If you visit Seward an absolute must is to take a day trip into the Kenai Fjords National Park. You will be amazed by a beautiful, lush green coastline featuring tidewater glaciers. More than likely you will also meet some of the locals, like killer whales, humpbacks, puffins, sea otters and other marine life.
There are numerous companies offering tours to the National Park that is named for this numerous fjords carved by glaciers. There glaciers origin from Harding Icefield which is one of the largest icefields in the United States. A boat trip is the only way to see its many glaciers, except Exit Glacier which can be reached by car.
The tours all start from the picturesque harbour of Seward. Surrounded by mountains and filled with colourful fishing boats the harbour is a beautiful spot in itself. This is also the perfect spot to see fishermen clean the catch of the day. As soon as we got on the water it didn’t not take long before we spotted our first glacier.
The park protects the icefield, a narrow fringe of land between the mountains and the sea, and the rugged coastline. All of which we got to experience on this trip.
I was crossing my fingers for orcas (or often referred to as killer whales) and humpbacks was thrilled when we got to see both! The humpback didn’t stay with us long, but did offer a lovely pose of it tails before it dowe under.
The orcas however seemed like they were hunting along the shoreline and we followed them for 20-30 minutes. It must have been around 8-10 orcas in the pod that we observed. I was surprised by how close to the shore they went.
I could have stayed with the orcas all day had it been up to me. But we were headed to see a tidewater glacier and had to move on. One last picture of the orcas before we continued further into Kenai Fjords National Park.
For those of you interested in geology, or the Ice Age animation movies, you’ll be excited to learn that this park has been landscaped by Continental Drift. Beyond the surface of this beauty large forces are at work as the continental plates collide. Did you know that some of the rock you see was once coral reef close to the equator. Pretty fascination to think about, right?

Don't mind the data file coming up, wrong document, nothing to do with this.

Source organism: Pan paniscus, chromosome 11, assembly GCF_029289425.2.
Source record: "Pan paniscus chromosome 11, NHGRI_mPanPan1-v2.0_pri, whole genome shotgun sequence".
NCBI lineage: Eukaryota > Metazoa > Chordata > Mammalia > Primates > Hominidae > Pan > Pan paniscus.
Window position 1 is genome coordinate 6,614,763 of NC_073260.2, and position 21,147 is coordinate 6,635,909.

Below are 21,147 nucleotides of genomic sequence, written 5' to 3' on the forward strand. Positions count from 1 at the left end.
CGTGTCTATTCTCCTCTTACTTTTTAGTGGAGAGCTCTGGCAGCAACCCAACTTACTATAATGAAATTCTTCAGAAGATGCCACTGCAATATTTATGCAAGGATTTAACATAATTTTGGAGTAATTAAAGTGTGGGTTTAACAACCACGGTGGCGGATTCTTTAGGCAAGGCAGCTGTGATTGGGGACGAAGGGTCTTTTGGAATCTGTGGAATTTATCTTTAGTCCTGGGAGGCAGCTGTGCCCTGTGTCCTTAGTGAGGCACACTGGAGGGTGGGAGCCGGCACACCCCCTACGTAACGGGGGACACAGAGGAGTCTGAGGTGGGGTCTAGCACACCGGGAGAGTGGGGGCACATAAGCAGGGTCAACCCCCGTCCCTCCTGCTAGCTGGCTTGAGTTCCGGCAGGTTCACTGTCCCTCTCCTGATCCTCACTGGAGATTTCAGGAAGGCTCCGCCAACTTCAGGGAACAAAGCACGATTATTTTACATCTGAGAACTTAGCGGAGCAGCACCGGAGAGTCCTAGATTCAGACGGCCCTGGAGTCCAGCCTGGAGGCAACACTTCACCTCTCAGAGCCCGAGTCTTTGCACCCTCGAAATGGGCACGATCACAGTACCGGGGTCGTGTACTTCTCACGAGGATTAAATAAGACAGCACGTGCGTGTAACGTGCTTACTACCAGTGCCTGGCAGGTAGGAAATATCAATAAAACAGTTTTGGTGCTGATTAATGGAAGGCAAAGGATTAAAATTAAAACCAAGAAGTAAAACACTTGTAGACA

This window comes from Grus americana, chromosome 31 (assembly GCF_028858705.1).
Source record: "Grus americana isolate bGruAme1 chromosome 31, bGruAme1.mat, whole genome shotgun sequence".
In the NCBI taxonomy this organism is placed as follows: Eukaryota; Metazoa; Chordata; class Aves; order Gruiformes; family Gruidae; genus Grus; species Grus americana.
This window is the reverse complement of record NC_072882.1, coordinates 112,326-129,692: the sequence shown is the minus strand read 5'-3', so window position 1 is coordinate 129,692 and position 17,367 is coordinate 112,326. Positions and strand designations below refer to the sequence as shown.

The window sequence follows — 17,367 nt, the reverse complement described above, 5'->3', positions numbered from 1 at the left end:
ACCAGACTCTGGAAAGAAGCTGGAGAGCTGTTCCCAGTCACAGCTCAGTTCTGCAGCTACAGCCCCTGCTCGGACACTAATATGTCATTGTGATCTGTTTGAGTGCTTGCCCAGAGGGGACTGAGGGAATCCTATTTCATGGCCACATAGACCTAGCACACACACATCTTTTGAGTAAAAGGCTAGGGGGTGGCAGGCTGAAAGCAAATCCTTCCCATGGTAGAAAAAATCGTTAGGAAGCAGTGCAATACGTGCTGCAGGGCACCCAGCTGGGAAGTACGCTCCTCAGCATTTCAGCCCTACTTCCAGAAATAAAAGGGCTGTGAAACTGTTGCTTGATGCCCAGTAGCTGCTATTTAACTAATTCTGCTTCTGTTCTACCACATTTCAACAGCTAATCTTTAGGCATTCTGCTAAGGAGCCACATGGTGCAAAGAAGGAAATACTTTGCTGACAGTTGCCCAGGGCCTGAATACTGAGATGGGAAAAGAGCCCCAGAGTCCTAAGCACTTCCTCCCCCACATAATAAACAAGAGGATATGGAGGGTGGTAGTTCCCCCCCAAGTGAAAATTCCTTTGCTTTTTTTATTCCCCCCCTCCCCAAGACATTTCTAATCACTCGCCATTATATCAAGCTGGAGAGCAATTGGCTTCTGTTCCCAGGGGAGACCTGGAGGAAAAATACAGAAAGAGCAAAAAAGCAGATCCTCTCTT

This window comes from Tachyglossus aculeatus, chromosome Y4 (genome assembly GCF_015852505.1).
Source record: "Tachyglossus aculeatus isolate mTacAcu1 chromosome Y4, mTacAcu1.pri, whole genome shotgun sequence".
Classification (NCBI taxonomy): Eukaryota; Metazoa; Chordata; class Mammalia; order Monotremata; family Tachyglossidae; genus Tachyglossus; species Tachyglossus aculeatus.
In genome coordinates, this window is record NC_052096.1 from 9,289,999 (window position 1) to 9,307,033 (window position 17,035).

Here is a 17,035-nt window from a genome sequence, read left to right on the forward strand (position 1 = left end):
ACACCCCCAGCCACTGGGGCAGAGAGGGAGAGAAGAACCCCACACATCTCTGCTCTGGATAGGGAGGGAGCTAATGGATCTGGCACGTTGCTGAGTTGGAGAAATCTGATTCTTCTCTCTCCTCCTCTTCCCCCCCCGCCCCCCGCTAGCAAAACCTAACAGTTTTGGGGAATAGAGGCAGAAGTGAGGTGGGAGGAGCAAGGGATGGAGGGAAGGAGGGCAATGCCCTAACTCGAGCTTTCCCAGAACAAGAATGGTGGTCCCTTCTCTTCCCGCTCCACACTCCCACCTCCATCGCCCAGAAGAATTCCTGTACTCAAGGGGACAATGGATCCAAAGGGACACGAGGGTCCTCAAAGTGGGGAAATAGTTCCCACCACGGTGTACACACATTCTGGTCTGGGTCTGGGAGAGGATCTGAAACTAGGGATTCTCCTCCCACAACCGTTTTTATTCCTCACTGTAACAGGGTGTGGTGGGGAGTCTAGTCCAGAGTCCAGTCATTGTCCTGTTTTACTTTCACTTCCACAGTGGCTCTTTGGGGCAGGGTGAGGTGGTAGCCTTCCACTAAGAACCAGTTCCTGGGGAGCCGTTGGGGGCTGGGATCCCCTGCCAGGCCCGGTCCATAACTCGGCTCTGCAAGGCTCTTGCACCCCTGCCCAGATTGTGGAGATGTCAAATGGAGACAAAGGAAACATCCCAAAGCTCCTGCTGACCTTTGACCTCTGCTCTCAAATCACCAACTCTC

About half of the park is covered by ice and we were heading in Aialik Bay to see some of it up close and personal. Aialik Glacier is one out of 38 glaciers in Kenai Fjords National Park with Harding Icefield being the source of all of them.
It is such an impressive feeling to be close to a tidewater glacier. You can feel the draft get colder the closer you get. When you get up close you realise the size of the wall and you hear the cracking and thundering when the glacier calves. And those deep blue colours are nothing less than stunning.
Aialik Glacier was our turning point, but the fun was far from over. On our way out Aialik Bay we came across the most adorable sea otters. If you have ready any of my previous Alaska posts you know I have a soft spot for these fellas. Just look at them clinging together in the water having a snack. So cute.
A bit further out on one of the more exposed rocks a group of seller sea lions kept it cool in the shadow. We saw a lot of sea lions while in Alaska, but this bunch I must admit was of the more relaxed type. It must have been far outside of breeding season.
A day cruise is the way to go if you really want to experience Kenai Fjords National Park. The tours usually run from May to September. You should at least do a 6 hours tour to have sufficient time to visit one of the tidewater glaciers. For those enthusiasts out there you will also find longer options. Should you be more adventurous you take a kayaking tour that includes overnight in a wilderness cabin in the park.
Thanks for reading, we would love to hear what you think. Have you been to Kenai Fjords National Park? What would be your favourite moment, the orcas or the tidewater glacier?